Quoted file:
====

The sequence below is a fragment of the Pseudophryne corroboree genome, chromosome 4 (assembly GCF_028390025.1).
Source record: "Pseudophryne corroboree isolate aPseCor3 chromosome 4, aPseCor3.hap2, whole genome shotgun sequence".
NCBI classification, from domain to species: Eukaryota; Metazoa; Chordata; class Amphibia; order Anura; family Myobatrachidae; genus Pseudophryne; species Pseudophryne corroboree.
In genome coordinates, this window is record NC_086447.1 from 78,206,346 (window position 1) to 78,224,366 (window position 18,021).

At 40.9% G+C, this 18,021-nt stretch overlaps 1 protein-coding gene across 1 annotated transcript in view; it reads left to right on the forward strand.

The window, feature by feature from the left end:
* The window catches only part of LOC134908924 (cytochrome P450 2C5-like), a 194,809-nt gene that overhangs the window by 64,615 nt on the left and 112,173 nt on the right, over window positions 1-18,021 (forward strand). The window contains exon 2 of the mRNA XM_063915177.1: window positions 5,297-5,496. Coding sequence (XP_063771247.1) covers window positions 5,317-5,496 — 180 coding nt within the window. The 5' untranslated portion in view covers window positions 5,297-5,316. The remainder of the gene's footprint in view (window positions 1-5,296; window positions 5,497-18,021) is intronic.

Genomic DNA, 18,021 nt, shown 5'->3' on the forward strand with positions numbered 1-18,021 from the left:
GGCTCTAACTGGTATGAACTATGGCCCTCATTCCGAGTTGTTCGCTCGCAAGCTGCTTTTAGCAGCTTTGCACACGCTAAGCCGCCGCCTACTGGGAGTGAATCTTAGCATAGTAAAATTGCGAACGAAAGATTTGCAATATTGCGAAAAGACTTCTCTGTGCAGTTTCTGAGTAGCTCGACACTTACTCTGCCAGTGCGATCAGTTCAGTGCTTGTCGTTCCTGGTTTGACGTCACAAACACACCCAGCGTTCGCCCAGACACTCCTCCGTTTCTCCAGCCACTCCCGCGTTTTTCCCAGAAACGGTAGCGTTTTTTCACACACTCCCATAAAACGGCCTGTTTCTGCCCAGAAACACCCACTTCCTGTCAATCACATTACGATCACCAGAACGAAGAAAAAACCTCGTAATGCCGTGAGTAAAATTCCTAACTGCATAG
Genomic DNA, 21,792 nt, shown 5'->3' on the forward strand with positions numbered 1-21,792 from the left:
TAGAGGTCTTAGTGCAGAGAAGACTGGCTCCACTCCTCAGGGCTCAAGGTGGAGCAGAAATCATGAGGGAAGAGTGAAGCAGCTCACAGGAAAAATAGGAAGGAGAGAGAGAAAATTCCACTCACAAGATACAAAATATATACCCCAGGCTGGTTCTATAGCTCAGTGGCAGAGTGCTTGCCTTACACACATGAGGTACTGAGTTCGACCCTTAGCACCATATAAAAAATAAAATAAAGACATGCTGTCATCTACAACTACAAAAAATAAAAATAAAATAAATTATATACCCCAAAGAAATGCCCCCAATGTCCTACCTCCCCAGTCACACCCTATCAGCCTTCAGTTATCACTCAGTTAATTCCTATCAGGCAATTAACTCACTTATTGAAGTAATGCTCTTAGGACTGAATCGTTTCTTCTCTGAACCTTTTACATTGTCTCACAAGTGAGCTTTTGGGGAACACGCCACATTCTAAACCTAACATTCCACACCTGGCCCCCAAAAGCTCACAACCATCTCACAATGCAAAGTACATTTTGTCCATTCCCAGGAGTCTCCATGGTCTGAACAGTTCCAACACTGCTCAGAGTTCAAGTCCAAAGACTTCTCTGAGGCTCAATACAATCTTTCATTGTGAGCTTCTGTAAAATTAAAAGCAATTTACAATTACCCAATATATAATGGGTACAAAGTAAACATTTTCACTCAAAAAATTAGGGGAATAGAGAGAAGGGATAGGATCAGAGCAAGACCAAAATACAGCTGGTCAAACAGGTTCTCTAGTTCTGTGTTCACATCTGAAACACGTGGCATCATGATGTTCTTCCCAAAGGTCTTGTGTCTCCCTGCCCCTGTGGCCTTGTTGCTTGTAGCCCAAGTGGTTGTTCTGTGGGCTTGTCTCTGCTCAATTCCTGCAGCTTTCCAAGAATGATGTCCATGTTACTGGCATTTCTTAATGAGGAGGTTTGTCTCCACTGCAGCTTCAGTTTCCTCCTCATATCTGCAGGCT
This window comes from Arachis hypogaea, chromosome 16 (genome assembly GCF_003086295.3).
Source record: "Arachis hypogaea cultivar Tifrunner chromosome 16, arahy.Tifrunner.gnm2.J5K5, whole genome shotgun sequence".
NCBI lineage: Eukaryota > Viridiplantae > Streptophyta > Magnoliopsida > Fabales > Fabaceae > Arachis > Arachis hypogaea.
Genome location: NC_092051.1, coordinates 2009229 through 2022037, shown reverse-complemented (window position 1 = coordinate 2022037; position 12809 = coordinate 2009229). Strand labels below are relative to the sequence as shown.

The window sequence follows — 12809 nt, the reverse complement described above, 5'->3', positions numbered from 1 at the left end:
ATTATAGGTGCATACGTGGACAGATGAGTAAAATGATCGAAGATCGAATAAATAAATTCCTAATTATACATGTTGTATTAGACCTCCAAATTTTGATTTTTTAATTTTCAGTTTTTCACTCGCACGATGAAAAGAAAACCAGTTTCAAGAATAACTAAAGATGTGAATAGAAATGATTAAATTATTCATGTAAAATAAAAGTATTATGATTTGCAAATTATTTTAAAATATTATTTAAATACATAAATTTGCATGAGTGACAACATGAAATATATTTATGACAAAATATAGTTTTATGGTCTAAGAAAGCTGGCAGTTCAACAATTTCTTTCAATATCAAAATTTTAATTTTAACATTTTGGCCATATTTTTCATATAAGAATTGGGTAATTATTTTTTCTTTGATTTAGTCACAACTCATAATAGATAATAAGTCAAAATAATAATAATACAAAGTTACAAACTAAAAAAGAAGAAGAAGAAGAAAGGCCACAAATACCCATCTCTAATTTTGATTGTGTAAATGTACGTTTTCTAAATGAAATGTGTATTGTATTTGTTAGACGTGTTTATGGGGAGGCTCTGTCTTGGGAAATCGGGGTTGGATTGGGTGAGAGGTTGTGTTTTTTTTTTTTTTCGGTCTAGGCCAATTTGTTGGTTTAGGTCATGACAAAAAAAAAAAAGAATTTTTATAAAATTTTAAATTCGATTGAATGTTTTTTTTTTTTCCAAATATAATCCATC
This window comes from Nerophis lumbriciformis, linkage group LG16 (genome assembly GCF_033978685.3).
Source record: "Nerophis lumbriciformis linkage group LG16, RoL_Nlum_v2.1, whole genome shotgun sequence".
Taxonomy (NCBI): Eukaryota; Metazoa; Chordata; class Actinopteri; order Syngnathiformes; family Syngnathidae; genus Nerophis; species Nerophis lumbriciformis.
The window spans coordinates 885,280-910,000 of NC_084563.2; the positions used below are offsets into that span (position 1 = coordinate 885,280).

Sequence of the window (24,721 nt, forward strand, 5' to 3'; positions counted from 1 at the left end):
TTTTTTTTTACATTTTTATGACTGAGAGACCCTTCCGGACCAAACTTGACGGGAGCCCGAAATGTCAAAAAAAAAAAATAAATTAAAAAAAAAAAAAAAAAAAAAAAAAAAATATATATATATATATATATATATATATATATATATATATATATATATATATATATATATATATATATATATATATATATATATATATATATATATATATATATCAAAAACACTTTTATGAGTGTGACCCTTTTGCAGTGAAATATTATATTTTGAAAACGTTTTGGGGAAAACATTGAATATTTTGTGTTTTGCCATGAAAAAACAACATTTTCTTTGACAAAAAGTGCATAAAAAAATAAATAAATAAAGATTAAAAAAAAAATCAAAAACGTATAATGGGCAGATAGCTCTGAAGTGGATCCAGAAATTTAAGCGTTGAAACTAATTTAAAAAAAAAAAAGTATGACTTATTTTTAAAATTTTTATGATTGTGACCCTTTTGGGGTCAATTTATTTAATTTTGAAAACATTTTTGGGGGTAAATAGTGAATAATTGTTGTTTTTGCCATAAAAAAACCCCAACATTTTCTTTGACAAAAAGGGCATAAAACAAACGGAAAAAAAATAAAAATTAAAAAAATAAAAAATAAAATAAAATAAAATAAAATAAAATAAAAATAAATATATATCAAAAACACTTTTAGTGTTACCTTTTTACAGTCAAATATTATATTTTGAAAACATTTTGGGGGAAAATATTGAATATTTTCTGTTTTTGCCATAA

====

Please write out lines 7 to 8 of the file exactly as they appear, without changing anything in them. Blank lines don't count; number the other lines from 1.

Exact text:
* The window catches only part of LOC134908924 (cytochrome P450 2C5-like), a 194,809-nt gene that overhangs the window by 64,615 nt on the left and 112,173 nt on the right, over window positions 1-18,021 (forward strand). The window contains exon 2 of the mRNA XM_063915177.1: window positions 5,297-5,496. Coding sequence (XP_063771247.1) covers window positions 5,317-5,496 — 180 coding nt within the window. The 5' untranslated portion in view covers window positions 5,297-5,316. The remainder of the gene's footprint in view (window positions 1-5,296; window positions 5,497-18,021) is intronic.

Genomic DNA, 18,021 nt, shown 5'->3' on the forward strand with positions numbered 1-18,021 from the left: